Nodding the head increases attractiveness to others by up to 40% research finds.
Head nodders were rated as both more likeable and more approachable.
It was primarily people’s personality that appeared more attractive when they nodded.
Essentially, nodding makes people more likely to approach you in social interactions.
Dr Jun-ichiro Kawahara, study co-author, said:
“Our study also demonstrated that nodding primarily increased likability attributable to personality traits, rather than to physical appearance.”
The research, carried out in Japan, compared nodding with keeping the head still and with shaking it, as in indicating ‘no’.
Shaking the head had no effect in comparison to keeping it still.
Nodding, though, increased perceived approachability and attractiveness by 40% in comparison to keeping the head still or shaking it.
The Japanese researchers have previously found that bowing increases perceived attractiveness.
However, this finding may have less universal relevance in cultures that do not customarily bow.
The study used computer-generated female faces, as below.
Dr Kawahara said:
“Generalizing these results requires a degree of caution because computer-generated female faces were used to manipulate head motions in our experiments.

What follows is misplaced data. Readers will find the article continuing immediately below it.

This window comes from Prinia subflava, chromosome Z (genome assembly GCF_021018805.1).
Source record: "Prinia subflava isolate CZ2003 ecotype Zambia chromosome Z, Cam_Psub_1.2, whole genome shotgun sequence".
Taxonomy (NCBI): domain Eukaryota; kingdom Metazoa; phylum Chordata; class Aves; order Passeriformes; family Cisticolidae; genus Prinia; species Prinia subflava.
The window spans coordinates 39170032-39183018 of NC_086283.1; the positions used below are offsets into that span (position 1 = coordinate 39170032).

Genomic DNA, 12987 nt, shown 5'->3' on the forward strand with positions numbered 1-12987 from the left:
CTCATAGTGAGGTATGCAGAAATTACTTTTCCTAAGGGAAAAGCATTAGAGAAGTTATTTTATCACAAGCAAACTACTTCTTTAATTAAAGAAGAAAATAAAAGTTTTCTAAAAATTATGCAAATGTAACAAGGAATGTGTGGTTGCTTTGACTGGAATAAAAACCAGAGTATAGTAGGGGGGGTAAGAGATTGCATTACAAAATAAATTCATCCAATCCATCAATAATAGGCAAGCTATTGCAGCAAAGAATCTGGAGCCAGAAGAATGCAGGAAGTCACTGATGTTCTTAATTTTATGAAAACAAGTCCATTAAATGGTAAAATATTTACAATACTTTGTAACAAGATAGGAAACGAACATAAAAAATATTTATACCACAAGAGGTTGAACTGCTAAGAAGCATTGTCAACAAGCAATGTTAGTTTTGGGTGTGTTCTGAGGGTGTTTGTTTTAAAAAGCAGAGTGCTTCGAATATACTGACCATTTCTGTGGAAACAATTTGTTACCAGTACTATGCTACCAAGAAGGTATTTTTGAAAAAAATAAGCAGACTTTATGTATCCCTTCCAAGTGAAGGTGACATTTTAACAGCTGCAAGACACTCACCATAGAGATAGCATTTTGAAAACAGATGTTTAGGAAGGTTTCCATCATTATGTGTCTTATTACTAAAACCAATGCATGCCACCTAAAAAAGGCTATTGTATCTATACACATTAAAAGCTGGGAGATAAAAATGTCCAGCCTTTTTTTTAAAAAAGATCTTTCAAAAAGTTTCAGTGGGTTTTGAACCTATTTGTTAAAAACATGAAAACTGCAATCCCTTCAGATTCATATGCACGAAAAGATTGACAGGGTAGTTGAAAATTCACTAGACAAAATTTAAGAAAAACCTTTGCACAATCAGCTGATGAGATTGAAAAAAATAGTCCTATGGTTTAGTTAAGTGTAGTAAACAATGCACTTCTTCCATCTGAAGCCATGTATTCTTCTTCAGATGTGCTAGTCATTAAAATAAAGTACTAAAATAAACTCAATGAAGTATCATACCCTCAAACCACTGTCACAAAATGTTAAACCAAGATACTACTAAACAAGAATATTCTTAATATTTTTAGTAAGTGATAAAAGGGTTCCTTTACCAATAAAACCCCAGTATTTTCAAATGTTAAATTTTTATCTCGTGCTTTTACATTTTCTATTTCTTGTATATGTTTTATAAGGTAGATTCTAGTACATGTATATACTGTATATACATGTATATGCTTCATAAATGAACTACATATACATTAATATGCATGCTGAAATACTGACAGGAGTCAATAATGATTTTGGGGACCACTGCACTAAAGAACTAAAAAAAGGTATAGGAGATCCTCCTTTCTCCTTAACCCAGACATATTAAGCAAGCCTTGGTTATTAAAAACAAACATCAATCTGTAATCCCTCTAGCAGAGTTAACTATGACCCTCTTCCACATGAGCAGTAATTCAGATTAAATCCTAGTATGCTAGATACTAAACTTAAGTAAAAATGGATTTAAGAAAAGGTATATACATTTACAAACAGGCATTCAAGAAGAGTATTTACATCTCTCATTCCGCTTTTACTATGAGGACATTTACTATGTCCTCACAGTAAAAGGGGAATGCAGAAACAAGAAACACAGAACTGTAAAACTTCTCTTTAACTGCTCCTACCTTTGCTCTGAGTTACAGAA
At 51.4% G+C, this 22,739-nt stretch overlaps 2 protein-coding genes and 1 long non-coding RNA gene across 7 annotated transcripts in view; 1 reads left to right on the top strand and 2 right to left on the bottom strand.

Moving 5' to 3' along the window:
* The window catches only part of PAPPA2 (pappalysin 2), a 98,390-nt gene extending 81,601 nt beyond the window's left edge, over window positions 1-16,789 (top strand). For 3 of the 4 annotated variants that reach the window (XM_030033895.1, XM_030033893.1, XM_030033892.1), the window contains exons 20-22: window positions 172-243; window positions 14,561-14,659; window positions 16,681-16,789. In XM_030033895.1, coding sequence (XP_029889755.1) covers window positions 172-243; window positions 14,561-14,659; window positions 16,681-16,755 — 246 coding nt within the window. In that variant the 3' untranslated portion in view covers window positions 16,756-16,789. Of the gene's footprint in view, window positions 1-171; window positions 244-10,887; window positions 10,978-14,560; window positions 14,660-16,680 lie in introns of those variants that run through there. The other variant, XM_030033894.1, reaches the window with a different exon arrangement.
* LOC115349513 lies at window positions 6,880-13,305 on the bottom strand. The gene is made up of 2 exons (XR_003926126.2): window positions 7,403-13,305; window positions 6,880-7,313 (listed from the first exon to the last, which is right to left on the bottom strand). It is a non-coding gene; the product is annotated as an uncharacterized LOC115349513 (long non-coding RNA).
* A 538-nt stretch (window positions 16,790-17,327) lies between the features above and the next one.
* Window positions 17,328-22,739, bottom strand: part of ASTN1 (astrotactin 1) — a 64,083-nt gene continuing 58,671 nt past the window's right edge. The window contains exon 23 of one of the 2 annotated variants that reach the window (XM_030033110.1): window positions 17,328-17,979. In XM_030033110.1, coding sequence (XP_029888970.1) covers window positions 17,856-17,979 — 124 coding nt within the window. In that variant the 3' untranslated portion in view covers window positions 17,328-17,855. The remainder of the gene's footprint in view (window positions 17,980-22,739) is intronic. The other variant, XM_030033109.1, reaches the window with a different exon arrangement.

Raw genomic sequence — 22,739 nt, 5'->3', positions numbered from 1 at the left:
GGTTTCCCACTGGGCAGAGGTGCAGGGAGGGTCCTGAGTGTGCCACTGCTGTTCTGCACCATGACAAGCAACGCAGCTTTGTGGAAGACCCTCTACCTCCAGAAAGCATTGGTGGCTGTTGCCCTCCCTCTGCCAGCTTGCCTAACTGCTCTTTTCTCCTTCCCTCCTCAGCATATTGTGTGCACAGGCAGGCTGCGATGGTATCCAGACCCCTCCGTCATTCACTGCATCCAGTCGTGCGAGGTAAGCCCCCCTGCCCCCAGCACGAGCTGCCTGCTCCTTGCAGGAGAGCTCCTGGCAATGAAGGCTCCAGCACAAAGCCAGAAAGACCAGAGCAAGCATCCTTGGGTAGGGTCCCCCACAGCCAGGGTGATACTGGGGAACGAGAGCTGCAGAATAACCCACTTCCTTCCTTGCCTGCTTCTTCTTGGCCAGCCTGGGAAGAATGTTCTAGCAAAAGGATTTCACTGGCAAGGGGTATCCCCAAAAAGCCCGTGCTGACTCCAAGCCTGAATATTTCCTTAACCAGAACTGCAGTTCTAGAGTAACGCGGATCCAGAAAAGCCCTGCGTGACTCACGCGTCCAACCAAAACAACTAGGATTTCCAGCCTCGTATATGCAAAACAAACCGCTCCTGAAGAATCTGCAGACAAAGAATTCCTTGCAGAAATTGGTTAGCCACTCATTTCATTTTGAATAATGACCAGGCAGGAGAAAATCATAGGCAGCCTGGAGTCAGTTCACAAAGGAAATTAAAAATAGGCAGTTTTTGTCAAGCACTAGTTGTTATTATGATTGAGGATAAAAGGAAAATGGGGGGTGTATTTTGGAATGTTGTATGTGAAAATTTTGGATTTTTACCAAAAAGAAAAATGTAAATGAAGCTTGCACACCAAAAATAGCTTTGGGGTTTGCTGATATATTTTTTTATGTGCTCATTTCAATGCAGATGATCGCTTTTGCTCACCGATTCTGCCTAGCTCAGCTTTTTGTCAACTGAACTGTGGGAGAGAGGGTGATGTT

Further study involving male figures, real faces and observers from different cultural backgrounds, is needed to apply these findings to real-world situations.”
But, watch out, there are dangers to nodding too much.
Researchers have found that nodding makes you unconsciously more inclined to agree, as the study’s authors explain:
“Participants in [one study] were asked to move their heads vertically (nodding head movement) or horizontally (shaking head movement) while they listened to music or an editorial.
The result indicated that participants who had nodded agreed more with the persuasive message than did participants who had shaken their heads, suggesting that overt head movement produced a persuasive impact on individuals.”
The study was published in the journal Perception (Osugi & Kawahara, 2017).